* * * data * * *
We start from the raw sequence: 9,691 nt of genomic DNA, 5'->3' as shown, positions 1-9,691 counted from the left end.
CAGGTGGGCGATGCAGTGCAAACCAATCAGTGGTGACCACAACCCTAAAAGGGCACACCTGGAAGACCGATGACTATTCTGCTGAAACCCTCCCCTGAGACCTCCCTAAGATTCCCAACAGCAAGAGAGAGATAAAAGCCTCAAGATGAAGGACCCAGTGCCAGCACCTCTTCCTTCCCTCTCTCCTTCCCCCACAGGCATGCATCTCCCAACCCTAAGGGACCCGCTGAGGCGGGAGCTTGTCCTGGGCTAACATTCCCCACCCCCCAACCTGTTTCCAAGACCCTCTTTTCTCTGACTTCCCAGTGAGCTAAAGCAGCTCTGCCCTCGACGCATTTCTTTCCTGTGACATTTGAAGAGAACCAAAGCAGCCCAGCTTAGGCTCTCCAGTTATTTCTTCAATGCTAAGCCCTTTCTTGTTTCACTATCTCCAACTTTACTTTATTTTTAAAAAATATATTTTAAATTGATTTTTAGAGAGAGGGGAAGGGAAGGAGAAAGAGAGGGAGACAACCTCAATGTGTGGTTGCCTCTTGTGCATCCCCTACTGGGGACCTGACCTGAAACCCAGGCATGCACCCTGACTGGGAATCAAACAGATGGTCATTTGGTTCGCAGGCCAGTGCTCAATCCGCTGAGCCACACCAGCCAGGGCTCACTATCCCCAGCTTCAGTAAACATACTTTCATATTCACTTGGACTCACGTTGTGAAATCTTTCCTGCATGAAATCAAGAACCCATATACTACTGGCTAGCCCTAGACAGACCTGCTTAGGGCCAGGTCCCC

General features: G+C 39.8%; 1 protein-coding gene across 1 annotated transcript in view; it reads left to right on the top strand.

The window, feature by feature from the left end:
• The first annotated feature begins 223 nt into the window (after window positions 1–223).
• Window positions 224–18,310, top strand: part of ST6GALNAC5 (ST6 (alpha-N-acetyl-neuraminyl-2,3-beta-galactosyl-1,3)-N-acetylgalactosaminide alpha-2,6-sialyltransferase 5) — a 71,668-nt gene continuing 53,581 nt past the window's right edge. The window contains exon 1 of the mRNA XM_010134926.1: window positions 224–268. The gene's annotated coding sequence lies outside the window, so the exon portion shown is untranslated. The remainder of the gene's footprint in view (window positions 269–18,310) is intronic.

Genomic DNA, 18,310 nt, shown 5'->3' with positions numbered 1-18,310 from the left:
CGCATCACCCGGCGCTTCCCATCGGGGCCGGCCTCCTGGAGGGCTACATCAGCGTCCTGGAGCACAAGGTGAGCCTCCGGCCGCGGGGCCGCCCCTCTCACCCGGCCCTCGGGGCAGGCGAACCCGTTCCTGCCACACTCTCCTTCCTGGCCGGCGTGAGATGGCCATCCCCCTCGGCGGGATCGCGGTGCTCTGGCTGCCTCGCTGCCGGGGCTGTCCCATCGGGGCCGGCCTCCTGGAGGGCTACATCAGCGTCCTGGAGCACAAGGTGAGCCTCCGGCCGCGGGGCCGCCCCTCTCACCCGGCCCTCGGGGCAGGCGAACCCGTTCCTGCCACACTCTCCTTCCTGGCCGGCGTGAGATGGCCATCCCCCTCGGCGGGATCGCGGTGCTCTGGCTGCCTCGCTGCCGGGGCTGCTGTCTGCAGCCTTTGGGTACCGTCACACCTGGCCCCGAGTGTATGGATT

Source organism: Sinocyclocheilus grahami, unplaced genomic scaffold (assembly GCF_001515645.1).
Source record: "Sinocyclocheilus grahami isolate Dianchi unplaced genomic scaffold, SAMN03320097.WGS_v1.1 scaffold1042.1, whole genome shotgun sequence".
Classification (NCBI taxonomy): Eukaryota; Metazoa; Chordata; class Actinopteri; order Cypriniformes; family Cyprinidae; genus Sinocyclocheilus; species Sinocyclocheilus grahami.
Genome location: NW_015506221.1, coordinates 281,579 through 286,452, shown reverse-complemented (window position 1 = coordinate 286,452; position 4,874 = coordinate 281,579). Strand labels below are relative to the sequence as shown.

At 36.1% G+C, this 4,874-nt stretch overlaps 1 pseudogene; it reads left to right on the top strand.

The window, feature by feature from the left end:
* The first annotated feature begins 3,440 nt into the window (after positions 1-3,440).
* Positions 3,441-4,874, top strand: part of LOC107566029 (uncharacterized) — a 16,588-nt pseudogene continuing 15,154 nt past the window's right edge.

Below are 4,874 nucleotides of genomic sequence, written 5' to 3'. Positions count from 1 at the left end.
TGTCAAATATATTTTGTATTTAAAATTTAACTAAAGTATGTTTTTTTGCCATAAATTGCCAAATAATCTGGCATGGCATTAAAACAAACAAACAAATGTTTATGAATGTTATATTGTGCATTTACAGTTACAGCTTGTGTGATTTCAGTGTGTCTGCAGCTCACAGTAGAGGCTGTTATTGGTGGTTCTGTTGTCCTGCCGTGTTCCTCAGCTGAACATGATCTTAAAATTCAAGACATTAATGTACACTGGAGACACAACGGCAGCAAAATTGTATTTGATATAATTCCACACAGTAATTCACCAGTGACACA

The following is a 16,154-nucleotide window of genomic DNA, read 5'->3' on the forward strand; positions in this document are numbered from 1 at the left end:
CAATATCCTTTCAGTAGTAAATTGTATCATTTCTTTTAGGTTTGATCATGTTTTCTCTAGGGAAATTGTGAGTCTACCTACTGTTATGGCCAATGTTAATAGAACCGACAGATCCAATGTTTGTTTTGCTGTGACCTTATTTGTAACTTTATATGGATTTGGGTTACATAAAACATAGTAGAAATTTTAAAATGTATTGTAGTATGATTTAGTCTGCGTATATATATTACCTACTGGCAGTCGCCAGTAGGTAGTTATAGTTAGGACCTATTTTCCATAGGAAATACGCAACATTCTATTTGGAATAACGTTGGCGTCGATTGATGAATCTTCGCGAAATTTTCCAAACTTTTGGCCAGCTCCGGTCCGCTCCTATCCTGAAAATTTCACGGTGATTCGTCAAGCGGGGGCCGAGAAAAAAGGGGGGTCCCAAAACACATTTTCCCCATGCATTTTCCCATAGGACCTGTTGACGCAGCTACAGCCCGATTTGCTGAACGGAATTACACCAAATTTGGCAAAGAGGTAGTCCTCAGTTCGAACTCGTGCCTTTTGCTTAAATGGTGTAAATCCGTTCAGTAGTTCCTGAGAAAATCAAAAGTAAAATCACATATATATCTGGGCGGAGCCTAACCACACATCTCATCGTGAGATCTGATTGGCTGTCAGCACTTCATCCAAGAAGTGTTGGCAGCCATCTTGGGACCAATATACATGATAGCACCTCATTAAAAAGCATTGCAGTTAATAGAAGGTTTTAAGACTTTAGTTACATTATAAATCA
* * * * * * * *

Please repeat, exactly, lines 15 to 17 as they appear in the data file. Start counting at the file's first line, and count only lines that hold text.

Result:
* The first annotated feature begins 3,440 nt into the window (after positions 1-3,440).
* Positions 3,441-4,874, top strand: part of LOC107566029 (uncharacterized) — a 16,588-nt pseudogene continuing 15,154 nt past the window's right edge.

Below are 4,874 nucleotides of genomic sequence, written 5' to 3'. Positions count from 1 at the left end.